...Sir Arthur Conan Doyle in his "The Adventure of the Speckled Band" provides us with a very interesting case of homicide with snakes. In this story, Dr. Grimesby Roylott, kills one of his step daughters Julia Stoner, with a snake (swamp adder). Two years later he tries the trick on the other step daughter, Helen (twin of Julia), but is accidentally bitten by the snake himself. Holmes and Watson find him dead in his room, with the snake coiling his head like a speckled band...

However "direct" or actual cases of homicide may not be entirely unknown. Sir Arthur Conan Doyle, in his story The Adventure of the Speckled Band, tells us how Dr. Grimesby Roylott, kills one of his step daughters Julia Stoner, with a snake (swamp adder). Two years later he tries the trick on the other step daughter, Helen (twin of Julia), but is accidentally bitten by the snake himself. Holmes and Watson find him dead in his room, with the snake coiling his head like a speckled band.

Sherlock Holmes who went to investigate the case at the instance of Helen, cries at one place, "It is a swamp adder! The deadliest snake in India.." Holmes goes so far as to give us even the possible autopsy findings in such a case. He also tells us that only a very shrewd Coroner would be able to detect such a homicide. Rightly he exclaims at another place, "The idea of using a form of poison which could not possibly be discovered by any chemical test was just such a one as would occur to a clever and ruthless man who had had an Eastern training." At yet another place - much important for forensic pathologists - he says, "It would be a sharp-eyed coroner indeed who could distinguish the two little dark punctures which would show where the poison fangs had done their work." Thankfully enough, Holmes is able to catch the snake, before it can do the intended harm to Dr. Roylott's second victim, Miss Helen Stoner. Dr. Roylott himself is bitten instead.

Modi2 describes a case in which a man threw cobra venom on the open wound of his enemy trying to kill him. Another case is described in the same book, in which a person tried to commit suicide by injecting dried snake venom in a small wound in his body.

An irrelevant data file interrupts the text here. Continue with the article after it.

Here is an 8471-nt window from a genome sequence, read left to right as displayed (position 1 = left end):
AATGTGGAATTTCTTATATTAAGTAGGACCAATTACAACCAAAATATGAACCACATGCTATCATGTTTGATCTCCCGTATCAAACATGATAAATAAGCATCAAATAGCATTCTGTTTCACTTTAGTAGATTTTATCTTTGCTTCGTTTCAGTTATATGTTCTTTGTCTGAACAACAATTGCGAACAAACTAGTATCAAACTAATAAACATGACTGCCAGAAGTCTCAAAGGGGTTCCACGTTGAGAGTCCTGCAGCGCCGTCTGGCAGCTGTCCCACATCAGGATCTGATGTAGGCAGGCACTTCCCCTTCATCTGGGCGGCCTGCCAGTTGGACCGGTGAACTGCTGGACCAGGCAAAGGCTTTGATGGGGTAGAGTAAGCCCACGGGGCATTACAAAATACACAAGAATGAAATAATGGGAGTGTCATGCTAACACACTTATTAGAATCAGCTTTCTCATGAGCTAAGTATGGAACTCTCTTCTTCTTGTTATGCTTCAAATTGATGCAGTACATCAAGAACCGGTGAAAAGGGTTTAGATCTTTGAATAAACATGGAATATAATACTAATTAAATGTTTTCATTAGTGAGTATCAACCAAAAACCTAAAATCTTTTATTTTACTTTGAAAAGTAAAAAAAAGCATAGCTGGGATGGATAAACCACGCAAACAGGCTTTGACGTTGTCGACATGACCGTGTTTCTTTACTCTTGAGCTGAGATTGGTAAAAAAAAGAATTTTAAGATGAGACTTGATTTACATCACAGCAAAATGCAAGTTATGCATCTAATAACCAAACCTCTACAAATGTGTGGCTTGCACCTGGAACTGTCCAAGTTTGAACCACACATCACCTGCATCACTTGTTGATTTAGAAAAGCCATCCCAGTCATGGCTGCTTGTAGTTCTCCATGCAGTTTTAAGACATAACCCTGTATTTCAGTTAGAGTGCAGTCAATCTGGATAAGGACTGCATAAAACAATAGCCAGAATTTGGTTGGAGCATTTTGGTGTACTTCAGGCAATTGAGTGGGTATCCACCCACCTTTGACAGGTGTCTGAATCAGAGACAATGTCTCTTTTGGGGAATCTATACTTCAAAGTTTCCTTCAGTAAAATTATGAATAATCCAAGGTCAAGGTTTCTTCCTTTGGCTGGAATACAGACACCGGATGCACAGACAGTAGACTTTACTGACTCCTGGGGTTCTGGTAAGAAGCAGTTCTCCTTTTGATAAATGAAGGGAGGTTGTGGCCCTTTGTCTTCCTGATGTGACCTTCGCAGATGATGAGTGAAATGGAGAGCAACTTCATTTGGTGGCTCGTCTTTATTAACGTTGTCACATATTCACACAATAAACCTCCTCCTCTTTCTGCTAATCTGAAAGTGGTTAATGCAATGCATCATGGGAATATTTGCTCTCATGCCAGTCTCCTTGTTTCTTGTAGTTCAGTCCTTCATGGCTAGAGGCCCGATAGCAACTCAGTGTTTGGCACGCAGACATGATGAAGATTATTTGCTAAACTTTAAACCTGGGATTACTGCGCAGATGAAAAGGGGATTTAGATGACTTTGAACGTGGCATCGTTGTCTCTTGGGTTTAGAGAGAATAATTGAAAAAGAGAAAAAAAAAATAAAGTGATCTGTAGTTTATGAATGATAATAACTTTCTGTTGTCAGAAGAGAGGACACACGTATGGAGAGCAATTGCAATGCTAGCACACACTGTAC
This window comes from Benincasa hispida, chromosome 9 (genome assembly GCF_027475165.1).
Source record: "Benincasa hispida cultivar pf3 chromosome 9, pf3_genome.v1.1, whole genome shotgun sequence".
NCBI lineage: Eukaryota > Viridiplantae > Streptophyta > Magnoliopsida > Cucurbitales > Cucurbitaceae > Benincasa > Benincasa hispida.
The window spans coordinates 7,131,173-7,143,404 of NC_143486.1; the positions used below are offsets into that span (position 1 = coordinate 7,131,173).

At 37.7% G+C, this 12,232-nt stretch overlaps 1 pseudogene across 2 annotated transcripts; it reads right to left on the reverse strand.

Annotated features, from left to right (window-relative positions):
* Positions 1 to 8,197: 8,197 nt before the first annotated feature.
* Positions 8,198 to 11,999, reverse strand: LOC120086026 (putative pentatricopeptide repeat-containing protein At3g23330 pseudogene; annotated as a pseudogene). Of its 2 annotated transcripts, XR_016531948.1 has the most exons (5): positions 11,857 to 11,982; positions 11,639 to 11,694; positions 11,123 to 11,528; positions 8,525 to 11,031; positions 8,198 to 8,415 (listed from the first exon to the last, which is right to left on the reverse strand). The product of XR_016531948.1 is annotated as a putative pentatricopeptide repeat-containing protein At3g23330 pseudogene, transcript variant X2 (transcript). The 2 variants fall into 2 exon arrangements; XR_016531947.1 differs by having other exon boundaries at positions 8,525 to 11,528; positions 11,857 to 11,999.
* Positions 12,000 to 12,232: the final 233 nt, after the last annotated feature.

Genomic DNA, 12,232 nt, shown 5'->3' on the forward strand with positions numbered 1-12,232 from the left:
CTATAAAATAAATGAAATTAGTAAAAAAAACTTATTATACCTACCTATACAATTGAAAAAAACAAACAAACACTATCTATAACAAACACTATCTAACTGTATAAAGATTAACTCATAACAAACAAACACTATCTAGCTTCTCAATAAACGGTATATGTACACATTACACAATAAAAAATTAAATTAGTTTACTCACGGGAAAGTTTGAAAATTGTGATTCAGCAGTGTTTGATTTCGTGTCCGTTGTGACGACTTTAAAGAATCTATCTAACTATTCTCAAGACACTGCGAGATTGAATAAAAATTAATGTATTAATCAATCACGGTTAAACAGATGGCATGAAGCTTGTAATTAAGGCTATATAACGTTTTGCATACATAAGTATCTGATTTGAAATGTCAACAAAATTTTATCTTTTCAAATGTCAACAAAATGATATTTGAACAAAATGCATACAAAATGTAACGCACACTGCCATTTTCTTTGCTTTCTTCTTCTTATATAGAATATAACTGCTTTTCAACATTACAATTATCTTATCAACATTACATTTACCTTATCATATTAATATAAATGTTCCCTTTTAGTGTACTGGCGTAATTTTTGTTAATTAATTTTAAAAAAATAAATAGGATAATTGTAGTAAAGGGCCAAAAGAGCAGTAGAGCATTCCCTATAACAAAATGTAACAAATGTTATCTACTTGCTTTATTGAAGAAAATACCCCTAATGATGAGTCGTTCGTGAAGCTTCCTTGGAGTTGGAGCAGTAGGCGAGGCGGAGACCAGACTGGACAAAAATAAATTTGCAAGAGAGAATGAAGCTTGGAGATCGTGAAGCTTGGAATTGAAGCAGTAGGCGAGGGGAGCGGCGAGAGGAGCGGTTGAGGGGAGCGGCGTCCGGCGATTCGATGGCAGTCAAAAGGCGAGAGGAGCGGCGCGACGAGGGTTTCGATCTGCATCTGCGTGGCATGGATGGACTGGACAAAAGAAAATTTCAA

...King Boris of Bulgaria who was allied to Hitler during World War II, was killed by his queen with snake venom, because she wanted Bulgaria out of Axis alignment...

Charles Bailey tells us of an interesting case of homicide with snakes3, 4. During World War II, King Boris of Bulgaria was allied to Germany. When events went against Germany, King Boris was suddenly stricken with a serious illness. Hitler flew the finest physicians in Germany to assist the king. Despite German doctors being best in the profession, they were unable to save King Boris, and he died. When the German physicians flew back to Berlin, Hitler was waiting and had them released from their oath of confidentiality to their late patient, and he demanded to know what killed the king. The doctors told him that it was some form of snake venom that duplicated the symptoms of a heart attack.

King Boris was married to an Italian princess. Hitler blamed her for poisoning the king. The Queen wanted to take Bulgaria out of the Axis alignment before the end. King Boris intended staying loyal to Berlin, and that was his undoing.

Jonathan Tze (Chief Researcher, Pickwick, Inc.) quotes Renate Rolle's The World of the Scythians (University of California Press, 1990, page 65) to tell us of a curious practice undertaken by the Scythians5. At a certain time of year, the Scythians killed a certain kind of snake (probably small adders) and left their bodies in a vessel to decompose. They then filled the vessel with human blood, which they sealed and buried in dung until the blood began to putrefy. The snake poison presumably retained its potency in the decomposed bodies of the adders, the blood was an excellent breeding ground for bacteria, and the dung contained tetanus and gangrene germs.